I recall some of my conclusions about Divine Ascension's debut album As The Truth Appears. Mostly I recall that, in the end, I was ambivalent. A female-fronted band that plays a mixture of symphonic, progressive, and power metal is hardly novel in this day. But they may have raised their own bar with their second album, Liberator.
Some thing's have not changed. Divine Ascension's metal sound is still grand and bombastic, thanks much to the sharp riffage, symphonic layer, and the pummeling rhythm section. However, I hear a greater depth to their arrangements, more complexity. Dawn Brings No Mercy and Liberator are two notable accomplishments. Though definitely not yet in the same league, Divine Ascension, in some odd way, reminds me of Dream Theater or Transatlantic only in a heavier power metal context. Some of this may come from the abundance of keyboard solos throughout. They're even more definitive than the guitar solos, which, for this guitar fan, is disappointment. But they are there, a nice one at the end of Sorrow's Sacfrice.
Another disappointment, perhaps rather a quizzical conundrum, is Jennifer Borg's vocal presence. Again, recalling the first album, she had this strong and viable presence. This time around you can barely hear or understand her, like she's out of her depth. I can't believe that she isn't up to the task. Some of this could be from the mix and mastering, allowing the bombastic power metal to beat her presence down. Ultimately, excepting lighter moments and segues, it takes some sincere focus to grasp her participation. Alternatively, there are Red Sky and Memoria's Longing, the lighter songs, where Ms. Borg displays the presence we all hope for.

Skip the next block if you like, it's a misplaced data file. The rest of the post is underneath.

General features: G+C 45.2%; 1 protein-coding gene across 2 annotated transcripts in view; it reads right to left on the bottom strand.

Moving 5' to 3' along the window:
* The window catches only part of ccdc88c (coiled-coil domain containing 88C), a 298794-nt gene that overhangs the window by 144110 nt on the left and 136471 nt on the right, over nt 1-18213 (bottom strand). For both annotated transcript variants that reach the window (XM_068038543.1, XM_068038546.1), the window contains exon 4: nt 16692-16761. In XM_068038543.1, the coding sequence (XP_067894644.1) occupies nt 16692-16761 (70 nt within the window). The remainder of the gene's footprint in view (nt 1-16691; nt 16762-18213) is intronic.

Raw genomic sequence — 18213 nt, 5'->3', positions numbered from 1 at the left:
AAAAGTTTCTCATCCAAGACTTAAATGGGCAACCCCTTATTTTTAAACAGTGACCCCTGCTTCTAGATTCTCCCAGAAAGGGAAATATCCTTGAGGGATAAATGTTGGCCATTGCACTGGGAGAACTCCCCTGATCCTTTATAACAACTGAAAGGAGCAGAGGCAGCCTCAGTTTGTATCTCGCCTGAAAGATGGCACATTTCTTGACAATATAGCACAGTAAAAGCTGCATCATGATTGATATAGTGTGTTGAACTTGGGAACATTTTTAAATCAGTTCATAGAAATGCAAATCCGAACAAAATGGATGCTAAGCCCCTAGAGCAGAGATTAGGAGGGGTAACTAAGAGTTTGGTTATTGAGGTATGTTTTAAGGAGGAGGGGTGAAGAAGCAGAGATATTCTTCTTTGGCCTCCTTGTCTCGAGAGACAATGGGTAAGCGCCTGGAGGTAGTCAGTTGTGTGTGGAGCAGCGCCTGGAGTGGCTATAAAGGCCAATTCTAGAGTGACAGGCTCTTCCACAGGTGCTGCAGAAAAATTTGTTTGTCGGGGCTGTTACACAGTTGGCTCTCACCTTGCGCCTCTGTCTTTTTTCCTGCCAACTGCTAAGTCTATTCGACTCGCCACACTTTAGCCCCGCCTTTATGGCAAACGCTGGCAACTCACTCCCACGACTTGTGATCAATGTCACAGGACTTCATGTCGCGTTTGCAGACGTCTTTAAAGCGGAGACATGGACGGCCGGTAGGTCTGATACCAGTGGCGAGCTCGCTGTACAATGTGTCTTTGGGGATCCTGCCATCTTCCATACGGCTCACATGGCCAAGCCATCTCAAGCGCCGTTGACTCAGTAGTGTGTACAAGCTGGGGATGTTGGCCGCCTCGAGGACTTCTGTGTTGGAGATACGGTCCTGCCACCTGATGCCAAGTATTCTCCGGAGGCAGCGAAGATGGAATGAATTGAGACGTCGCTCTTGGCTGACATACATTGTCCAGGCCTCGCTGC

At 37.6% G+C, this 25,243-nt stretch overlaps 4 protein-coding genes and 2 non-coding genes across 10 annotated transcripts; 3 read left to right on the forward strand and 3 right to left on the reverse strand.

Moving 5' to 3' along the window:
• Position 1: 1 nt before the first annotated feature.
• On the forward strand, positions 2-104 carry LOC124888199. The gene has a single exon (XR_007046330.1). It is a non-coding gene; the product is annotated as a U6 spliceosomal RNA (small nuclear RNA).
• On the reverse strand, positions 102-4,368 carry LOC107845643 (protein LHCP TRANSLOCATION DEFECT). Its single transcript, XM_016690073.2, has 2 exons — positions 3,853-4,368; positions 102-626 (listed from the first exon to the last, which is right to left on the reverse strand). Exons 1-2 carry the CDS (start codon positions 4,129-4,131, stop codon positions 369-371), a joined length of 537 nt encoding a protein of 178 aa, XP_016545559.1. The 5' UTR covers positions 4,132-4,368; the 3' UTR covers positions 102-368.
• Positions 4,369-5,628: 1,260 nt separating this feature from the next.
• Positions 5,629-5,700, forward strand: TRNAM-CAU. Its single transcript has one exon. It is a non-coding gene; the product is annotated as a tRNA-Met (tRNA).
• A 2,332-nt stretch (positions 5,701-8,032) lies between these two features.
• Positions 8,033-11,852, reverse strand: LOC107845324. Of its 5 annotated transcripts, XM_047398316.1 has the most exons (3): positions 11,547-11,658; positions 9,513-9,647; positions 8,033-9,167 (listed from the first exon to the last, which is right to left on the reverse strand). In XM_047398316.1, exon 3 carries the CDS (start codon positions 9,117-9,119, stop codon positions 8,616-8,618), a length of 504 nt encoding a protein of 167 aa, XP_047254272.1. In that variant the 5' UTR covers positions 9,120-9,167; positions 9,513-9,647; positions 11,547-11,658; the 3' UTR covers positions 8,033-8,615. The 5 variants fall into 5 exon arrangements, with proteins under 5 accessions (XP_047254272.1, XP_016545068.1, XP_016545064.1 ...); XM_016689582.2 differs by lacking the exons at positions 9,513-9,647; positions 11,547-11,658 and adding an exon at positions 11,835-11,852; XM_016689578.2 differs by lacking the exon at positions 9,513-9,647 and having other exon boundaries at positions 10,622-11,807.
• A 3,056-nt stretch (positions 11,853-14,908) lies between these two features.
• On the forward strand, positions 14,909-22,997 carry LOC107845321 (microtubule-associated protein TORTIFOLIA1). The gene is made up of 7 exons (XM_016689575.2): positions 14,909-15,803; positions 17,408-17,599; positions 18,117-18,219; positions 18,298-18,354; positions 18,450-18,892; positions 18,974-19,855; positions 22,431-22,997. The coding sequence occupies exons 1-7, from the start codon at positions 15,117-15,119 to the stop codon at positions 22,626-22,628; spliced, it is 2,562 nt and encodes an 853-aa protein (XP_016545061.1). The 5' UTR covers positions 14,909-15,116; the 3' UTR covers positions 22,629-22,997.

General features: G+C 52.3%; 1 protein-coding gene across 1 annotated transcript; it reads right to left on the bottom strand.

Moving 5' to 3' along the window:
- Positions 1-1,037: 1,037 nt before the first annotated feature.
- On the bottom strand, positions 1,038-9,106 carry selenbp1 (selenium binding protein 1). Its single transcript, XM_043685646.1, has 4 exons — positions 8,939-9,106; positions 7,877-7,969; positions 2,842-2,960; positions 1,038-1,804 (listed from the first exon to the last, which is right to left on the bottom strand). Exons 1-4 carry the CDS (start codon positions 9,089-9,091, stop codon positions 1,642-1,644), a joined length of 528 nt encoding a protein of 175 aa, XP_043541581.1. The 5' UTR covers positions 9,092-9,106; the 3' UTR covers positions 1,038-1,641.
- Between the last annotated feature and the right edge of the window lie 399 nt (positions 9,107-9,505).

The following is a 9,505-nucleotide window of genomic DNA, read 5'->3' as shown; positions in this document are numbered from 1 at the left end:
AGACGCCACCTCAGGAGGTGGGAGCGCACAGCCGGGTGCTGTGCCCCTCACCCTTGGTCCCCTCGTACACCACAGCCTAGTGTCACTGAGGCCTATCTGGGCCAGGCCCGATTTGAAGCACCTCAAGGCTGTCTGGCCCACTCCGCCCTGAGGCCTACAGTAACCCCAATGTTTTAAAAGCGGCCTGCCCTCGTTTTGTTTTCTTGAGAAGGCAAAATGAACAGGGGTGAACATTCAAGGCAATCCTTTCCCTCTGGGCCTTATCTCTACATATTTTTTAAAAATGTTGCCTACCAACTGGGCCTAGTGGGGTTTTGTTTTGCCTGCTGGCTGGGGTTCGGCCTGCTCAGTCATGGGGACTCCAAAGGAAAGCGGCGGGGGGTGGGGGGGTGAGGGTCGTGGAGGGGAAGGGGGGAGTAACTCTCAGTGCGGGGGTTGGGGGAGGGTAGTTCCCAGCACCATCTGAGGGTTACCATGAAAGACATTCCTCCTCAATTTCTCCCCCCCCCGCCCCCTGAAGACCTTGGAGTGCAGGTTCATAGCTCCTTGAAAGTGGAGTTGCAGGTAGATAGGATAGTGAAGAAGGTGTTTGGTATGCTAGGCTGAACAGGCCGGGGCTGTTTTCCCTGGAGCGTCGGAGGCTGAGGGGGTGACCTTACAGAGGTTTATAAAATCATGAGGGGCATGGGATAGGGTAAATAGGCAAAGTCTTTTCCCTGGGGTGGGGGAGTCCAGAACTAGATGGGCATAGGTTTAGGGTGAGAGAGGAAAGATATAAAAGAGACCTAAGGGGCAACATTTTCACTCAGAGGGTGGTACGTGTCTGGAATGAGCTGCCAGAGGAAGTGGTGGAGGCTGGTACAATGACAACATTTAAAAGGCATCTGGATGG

In the end, much like the first recording, as I proceeded through this album, I couldn't help finding that imp of ambivalence jumping to my shoulder and whispering in my ear. That aforementioned combination of riffage, keys, and thumping drums seemed to make every song run together. Like Borg's vocals, you need some focus to pick up on the prog nuances and meanderings. So is Liberator better than the last? Perhaps so. If only that the band, in their own context, is improving upon themselves. On the other hand, those who love female fronted symphonic and progressive power metal will probably go ape shit crazy over it. And that's a good thing for Divine Ascension.
Those who love female fronted symphonic and progressive power metal will probably go ape shit crazy over Divine Ascension's Liberator.
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